So here I am back on the blog again. (What do you mean you didn’t notice I was gone? :) To jump back in with both feet, how about I write about climate change?
Recently I ran across this press release about the work of a couple of scientists who have suggested that human influence on global climate might go back much further than the Industrial Revolution. The press release covers a recent paper that follows up on earlier work suggesting that early agriculture was so much more land-intensive than current agriculture that its slash-and-burn practices might well have had an impact on the global climate. Today’s farming methods are much more efficient, so the amount of land under cultivation has dropped, allowing some reforestation (on the other hand, of course, Big Agriculture is also a big user of fossil fuels). Bottom line is that we may have been tweaking the atmosphere long before we started burning coal and so forth.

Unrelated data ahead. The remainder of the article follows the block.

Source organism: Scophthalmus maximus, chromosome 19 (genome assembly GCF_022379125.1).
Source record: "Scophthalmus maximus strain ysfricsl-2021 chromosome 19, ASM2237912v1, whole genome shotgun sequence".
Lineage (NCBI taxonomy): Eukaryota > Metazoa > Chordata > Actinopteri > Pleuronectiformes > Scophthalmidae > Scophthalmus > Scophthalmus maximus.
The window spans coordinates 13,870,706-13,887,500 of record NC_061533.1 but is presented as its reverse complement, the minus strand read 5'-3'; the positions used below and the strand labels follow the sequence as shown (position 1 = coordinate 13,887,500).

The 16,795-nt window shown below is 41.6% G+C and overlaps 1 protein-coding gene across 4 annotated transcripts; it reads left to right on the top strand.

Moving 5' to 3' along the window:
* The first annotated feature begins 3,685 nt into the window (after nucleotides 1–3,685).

Our general effect on the environment, in fact, probably goes back even further. This story from Weekend Edition on NPR covers some of the intended and unintended consequences of the activities of groups of early hunter-gatherers. Although part of the message is that we’ve been ingenious enough to make our lives easier and help ourselves survive and thrive in ever greater numbers, the other part is that we sometimes caused big messes even back then.